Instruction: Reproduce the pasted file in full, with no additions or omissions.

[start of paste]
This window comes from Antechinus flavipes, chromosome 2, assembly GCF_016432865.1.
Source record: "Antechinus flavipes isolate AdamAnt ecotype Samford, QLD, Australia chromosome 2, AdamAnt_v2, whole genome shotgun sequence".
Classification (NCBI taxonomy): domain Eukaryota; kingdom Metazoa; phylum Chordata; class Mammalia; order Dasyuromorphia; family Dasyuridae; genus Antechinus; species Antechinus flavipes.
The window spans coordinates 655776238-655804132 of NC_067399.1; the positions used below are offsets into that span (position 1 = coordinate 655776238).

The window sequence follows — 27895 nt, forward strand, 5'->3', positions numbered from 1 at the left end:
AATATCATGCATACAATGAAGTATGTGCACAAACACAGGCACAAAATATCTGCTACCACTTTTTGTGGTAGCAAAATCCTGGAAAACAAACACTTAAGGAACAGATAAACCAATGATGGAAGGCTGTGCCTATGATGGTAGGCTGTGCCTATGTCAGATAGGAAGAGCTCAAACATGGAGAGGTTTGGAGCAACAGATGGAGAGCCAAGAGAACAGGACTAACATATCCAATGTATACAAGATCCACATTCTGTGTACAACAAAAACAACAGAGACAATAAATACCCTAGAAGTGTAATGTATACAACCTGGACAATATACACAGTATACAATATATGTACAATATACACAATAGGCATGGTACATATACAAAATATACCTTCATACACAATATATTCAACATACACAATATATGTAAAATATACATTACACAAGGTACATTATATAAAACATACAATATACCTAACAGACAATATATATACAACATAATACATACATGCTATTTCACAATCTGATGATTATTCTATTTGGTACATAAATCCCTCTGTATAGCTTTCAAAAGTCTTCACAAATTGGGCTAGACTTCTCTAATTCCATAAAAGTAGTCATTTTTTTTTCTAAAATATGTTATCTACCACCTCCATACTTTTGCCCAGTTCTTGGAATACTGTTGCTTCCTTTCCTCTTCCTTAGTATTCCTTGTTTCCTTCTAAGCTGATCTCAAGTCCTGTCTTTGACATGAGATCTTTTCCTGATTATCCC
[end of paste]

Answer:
This window comes from Antechinus flavipes, chromosome 2, assembly GCF_016432865.1.
Source record: "Antechinus flavipes isolate AdamAnt ecotype Samford, QLD, Australia chromosome 2, AdamAnt_v2, whole genome shotgun sequence".
Classification (NCBI taxonomy): domain Eukaryota; kingdom Metazoa; phylum Chordata; class Mammalia; order Dasyuromorphia; family Dasyuridae; genus Antechinus; species Antechinus flavipes.
The window spans coordinates 655776238-655804132 of NC_067399.1; the positions used below are offsets into that span (position 1 = coordinate 655776238).

The window sequence follows — 27895 nt, forward strand, 5'->3', positions numbered from 1 at the left end:
AATATCATGCATACAATGAAGTATGTGCACAAACACAGGCACAAAATATCTGCTACCACTTTTTGTGGTAGCAAAATCCTGGAAAACAAACACTTAAGGAACAGATAAACCAATGATGGAAGGCTGTGCCTATGATGGTAGGCTGTGCCTATGTCAGATAGGAAGAGCTCAAACATGGAGAGGTTTGGAGCAACAGATGGAGAGCCAAGAGAACAGGACTAACATATCCAATGTATACAAGATCCACATTCTGTGTACAACAAAAACAACAGAGACAATAAATACCCTAGAAGTGTAATGTATACAACCTGGACAATATACACAGTATACAATATATGTACAATATACACAATAGGCATGGTACATATACAAAATATACCTTCATACACAATATATTCAACATACACAATATATGTAAAATATACATTACACAAGGTACATTATATAAAACATACAATATACCTAACAGACAATATATATACAACATAATACATACATGCTATTTCACAATCTGATGATTATTCTATTTGGTACATAAATCCCTCTGTATAGCTTTCAAAAGTCTTCACAAATTGGGCTAGACTTCTCTAATTCCATAAAAGTAGTCATTTTTTTTTCTAAAATATGTTATCTACCACCTCCATACTTTTGCCCAGTTCTTGGAATACTGTTGCTTCCTTTCCTCTTCCTTAGTATTCCTTGTTTCCTTCTAAGCTGATCTCAAGTCCTGTCTTTGACATGAGATCTTTTCCTGATTATCCC